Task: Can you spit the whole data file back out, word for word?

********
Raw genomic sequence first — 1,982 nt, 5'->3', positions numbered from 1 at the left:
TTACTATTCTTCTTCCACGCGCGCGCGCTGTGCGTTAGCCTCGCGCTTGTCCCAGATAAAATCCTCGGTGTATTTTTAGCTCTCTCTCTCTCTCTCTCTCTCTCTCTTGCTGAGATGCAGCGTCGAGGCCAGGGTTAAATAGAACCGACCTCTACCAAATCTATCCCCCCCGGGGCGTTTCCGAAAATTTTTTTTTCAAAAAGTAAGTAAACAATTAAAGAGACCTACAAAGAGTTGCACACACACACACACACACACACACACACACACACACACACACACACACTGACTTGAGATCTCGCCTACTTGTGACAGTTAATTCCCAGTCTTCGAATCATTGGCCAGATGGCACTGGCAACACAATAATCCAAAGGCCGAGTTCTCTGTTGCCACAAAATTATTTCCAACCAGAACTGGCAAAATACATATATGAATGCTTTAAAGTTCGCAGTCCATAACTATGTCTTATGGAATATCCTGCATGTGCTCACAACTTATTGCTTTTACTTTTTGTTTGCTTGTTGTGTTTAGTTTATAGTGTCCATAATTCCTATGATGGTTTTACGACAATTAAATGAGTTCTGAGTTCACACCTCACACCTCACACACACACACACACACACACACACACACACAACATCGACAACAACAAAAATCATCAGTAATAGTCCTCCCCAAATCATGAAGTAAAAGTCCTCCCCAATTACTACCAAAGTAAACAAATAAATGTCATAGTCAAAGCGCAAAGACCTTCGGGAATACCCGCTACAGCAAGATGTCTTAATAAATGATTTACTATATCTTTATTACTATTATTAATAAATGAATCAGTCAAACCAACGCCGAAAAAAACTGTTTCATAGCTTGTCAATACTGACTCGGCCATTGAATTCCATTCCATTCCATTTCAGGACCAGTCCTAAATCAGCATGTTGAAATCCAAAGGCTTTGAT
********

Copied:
Raw genomic sequence first — 1,982 nt, 5'->3', positions numbered from 1 at the left:
TTACTATTCTTCTTCCACGCGCGCGCGCTGTGCGTTAGCCTCGCGCTTGTCCCAGATAAAATCCTCGGTGTATTTTTAGCTCTCTCTCTCTCTCTCTCTCTCTCTCTTGCTGAGATGCAGCGTCGAGGCCAGGGTTAAATAGAACCGACCTCTACCAAATCTATCCCCCCCGGGGCGTTTCCGAAAATTTTTTTTTCAAAAAGTAAGTAAACAATTAAAGAGACCTACAAAGAGTTGCACACACACACACACACACACACACACACACACACACACACACACACACTGACTTGAGATCTCGCCTACTTGTGACAGTTAATTCCCAGTCTTCGAATCATTGGCCAGATGGCACTGGCAACACAATAATCCAAAGGCCGAGTTCTCTGTTGCCACAAAATTATTTCCAACCAGAACTGGCAAAATACATATATGAATGCTTTAAAGTTCGCAGTCCATAACTATGTCTTATGGAATATCCTGCATGTGCTCACAACTTATTGCTTTTACTTTTTGTTTGCTTGTTGTGTTTAGTTTATAGTGTCCATAATTCCTATGATGGTTTTACGACAATTAAATGAGTTCTGAGTTCACACCTCACACCTCACACACACACACACACACACACACACACACACAACATCGACAACAACAAAAATCATCAGTAATAGTCCTCCCCAAATCATGAAGTAAAAGTCCTCCCCAATTACTACCAAAGTAAACAAATAAATGTCATAGTCAAAGCGCAAAGACCTTCGGGAATACCCGCTACAGCAAGATGTCTTAATAAATGATTTACTATATCTTTATTACTATTATTAATAAATGAATCAGTCAAACCAACGCCGAAAAAAACTGTTTCATAGCTTGTCAATACTGACTCGGCCATTGAATTCCATTCCATTCCATTTCAGGACCAGTCCTAAATCAGCATGTTGAAATCCAAAGGCTTTGAT